Macroparasites of allis shad (Alosa alosa) and twaite shad (Alosa fallax) of the Western Iberian Peninsula Rivers: ecological, phylogenetic and zoonotic insights

M Bao, A. Roura, M. Mota, D. J. Nachn, C. Antunes, F. Cobo, K MacKenzie, S. Pascual

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Samples of anadromous Alosa alosa (Clupeidae) (n = 163) and Alosa fallax (Clupeidae) (n = 223), caught in Western Iberian Peninsula Rivers from 2008 to 2013, were examined for buccal, branchial and internal macroparasites, which were identified using morphological and molecular methods. Alosa alosa were infected with Anisakis simplex s.s., Anisakis pegreffii, Hysterothylacium aduncum, Rhadinorhynchus pristis, Mazocraes alosae, Hemiurus appendiculatus, Ceratothoa italica and an unidentified ergasilid copepod. Ceratothoa italica represents a new host record for A. alosa. Alosa fallax were infected with A. simplex s.s., A. pegreffii, H. aduncum, H. appendiculatus, Clavellisa emarginata and an unidentified cymothoid isopod. This is the first report of C. italica, C. emarginata and M. alosae in the Iberian Peninsula. The phylogenetic positions of M. alosae, H. appendiculatus and C. emarginata were assessed using 18S and 28S ribosomal RNA (rRNA); our contributions provide a better understanding of the phylogenetic relationships within their groups. Qualitative and quantitative differences in the parasite faunas of these two shad species are consistent with different feeding strategies. The results provide information about host migration behaviour and transmission pathways through diet during the marine trophic phase of the shad's life cycle and their roles as paratenic or final hosts and transporters of parasites between seawater and freshwater environments. The zoonotic parasites A. simplex s.s. and A. pegreffii pose a risk for consumers or riverine mammals (e.g. European otter). The use of parasites as biological tags for shad stocks in Western Iberian Rivers could be a useful approach in multidisciplinary studies concerning fish stock delimitation and characterization.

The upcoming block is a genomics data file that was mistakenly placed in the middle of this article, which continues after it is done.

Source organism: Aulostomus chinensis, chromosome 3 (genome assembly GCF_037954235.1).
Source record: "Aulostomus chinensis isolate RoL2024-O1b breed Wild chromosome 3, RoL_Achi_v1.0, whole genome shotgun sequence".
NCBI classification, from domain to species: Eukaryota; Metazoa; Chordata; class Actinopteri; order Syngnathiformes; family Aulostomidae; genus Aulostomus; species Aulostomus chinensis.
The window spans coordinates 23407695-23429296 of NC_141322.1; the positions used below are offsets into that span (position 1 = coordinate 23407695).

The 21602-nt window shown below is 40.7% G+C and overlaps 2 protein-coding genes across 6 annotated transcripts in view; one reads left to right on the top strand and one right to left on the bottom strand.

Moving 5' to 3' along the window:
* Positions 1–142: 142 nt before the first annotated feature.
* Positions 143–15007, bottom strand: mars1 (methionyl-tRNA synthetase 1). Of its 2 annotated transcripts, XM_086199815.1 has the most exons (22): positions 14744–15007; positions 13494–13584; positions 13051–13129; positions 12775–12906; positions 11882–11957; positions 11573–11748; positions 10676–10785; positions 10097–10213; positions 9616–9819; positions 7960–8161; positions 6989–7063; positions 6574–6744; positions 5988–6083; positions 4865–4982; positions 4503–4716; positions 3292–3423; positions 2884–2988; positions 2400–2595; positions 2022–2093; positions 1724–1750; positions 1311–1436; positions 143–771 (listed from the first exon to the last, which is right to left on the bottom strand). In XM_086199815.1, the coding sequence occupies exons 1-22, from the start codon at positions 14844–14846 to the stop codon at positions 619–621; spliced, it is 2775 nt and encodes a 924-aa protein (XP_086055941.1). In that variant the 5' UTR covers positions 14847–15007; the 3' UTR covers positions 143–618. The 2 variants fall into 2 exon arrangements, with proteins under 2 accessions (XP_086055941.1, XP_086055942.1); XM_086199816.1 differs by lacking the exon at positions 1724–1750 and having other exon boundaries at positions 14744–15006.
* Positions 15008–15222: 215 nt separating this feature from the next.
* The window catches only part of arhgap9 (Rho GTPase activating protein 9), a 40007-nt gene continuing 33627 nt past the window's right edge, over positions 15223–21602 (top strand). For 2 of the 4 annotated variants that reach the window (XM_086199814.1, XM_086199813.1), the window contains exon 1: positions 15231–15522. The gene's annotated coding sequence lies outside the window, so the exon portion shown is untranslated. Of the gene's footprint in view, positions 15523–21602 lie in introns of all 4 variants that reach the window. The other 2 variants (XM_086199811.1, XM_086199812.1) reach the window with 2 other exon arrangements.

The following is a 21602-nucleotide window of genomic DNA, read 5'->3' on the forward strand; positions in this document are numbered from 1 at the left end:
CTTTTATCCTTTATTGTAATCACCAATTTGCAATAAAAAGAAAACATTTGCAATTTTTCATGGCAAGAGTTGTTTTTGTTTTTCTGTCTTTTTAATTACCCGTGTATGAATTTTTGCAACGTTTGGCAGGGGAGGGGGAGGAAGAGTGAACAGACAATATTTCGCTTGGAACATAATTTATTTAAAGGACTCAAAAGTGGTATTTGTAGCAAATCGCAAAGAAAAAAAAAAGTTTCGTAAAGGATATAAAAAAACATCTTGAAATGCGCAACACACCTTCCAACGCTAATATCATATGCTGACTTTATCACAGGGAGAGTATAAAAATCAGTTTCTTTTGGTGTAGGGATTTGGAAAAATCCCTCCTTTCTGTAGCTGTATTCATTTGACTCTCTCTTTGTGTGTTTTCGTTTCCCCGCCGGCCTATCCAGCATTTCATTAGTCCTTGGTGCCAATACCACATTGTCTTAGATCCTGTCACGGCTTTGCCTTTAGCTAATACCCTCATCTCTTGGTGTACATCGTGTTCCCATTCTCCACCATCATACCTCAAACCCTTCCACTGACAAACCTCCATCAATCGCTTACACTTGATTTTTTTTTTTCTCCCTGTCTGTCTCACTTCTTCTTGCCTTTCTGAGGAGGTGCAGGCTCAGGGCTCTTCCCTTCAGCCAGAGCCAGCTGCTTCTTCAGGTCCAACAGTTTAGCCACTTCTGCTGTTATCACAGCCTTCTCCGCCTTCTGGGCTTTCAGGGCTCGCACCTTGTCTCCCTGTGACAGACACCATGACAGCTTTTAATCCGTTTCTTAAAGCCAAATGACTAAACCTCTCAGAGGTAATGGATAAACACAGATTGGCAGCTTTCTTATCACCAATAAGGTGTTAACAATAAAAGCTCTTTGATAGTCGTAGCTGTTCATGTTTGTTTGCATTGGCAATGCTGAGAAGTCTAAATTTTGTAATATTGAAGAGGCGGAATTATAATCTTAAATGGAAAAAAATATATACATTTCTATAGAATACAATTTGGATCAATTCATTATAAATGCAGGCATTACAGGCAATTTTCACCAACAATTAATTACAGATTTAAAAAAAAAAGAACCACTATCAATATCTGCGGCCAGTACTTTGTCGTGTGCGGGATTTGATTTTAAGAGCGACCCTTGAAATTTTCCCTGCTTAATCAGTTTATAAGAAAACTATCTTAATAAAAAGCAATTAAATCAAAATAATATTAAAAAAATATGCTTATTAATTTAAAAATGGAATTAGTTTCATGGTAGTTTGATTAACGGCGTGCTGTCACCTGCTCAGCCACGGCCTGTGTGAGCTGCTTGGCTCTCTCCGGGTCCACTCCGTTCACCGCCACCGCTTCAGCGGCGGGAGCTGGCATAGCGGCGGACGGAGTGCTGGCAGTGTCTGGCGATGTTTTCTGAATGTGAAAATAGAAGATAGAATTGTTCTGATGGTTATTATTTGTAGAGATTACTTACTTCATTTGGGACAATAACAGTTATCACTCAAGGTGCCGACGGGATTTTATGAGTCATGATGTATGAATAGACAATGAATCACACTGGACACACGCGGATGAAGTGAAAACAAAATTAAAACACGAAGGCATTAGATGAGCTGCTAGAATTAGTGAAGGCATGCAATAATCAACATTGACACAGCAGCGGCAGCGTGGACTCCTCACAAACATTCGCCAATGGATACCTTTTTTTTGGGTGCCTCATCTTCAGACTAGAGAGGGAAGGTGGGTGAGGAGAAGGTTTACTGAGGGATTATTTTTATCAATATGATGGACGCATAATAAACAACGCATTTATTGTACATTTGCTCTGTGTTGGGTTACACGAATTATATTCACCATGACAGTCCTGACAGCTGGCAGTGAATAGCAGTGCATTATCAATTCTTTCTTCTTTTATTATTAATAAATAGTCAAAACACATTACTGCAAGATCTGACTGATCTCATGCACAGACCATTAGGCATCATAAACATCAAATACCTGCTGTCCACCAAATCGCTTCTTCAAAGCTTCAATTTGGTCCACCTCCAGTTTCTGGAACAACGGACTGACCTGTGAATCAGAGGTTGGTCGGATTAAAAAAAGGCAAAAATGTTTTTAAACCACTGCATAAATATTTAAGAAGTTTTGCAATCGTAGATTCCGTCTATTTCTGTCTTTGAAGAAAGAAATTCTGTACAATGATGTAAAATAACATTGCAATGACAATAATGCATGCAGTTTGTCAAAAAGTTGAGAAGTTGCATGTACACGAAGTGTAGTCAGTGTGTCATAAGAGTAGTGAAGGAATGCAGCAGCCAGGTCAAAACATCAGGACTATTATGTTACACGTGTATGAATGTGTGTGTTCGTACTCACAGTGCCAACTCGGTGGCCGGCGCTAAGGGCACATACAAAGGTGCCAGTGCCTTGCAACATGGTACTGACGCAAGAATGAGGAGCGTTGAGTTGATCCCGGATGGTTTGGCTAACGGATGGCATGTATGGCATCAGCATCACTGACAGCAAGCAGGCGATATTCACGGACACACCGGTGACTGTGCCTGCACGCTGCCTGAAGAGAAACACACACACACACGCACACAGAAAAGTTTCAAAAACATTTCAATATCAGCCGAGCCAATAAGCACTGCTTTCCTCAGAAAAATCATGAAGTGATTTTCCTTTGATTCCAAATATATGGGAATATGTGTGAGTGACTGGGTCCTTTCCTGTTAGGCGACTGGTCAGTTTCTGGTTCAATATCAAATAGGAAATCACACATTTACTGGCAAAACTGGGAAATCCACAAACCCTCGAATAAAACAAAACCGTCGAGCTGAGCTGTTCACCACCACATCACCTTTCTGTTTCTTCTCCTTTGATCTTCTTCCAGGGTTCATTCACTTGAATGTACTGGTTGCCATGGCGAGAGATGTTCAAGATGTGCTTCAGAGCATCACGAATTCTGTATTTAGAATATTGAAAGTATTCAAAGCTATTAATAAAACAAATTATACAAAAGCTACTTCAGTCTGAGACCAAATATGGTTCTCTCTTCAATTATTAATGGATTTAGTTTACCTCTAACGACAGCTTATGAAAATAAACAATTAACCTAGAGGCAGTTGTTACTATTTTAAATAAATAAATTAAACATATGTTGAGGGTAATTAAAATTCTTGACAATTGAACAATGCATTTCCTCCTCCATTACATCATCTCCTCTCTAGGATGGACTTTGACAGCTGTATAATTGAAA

Original languageEnglish
Pages (from-to)3721-3739
Number of pages19
JournalParasitology Research
Issue number10
Early online date5 Jul 2015
Publication statusPublished - Oct 2015

Bibliographical note

The authors sincerely thank M.N. Cueto, J.M. Antonio and M.E. Garci of the ECOBIOMAR group at IIM-CSIC for molecular analysis, technical support and quality images of some parasites. M. Bao is supported by a PhD grant from the University of Aberdeen and also by financial support of the contract from the EU Project PARASITE (grant number 312068). A. Roura is supported by Fundación Barrié de la Maza postdoctoral fellowship and a Securing Food, Water and the Environment Research Focus Area grant (La Trobe University). This study was partially supported by a PhD grant from the Portuguese Foundation for Science and Technology (FCT) (SFRH/BD/4892/2008) and partially supported by the European Regional Development Fund (ERDF) through the COMPETE—Operational Competitiveness Programme and national funds through FCT—Foundation for Science and Technology, under the project PEst-C/MAR/LA0015/2013. The authors thank the staff of the Station of Hydrobiology of the USC Encoro do Con^ due their participation in the surveys, with special mention to J. Sánchez for separating digenean fauna existing in the stomachs of A. fallax. This work has been partially supported by the project 10PXIB2111059PR of the Xunta de Galicia and the project MIGRANET of the Interreg IV B SUDOE (South-West Europe) Territorial Cooperation Programme (SOE2/P2/E288). D.J. Nachón is supported by a PhD grant from the Xunta de Galicia (PRE/2011/198)


  • Alosa spp
  • macroparasites
  • Anisakis spp
  • phylogeny
  • freshwater
  • Iberian Rivers
  • life-cycle
  • Nyctiphanes-Couchii
  • Northeast Atlantic
  • intermediate host
  • genetic-structure
  • 1905 Digenea
  • NE Atlantic
  • Baltic Sea
  • NW Spain
  • platyhelminthes


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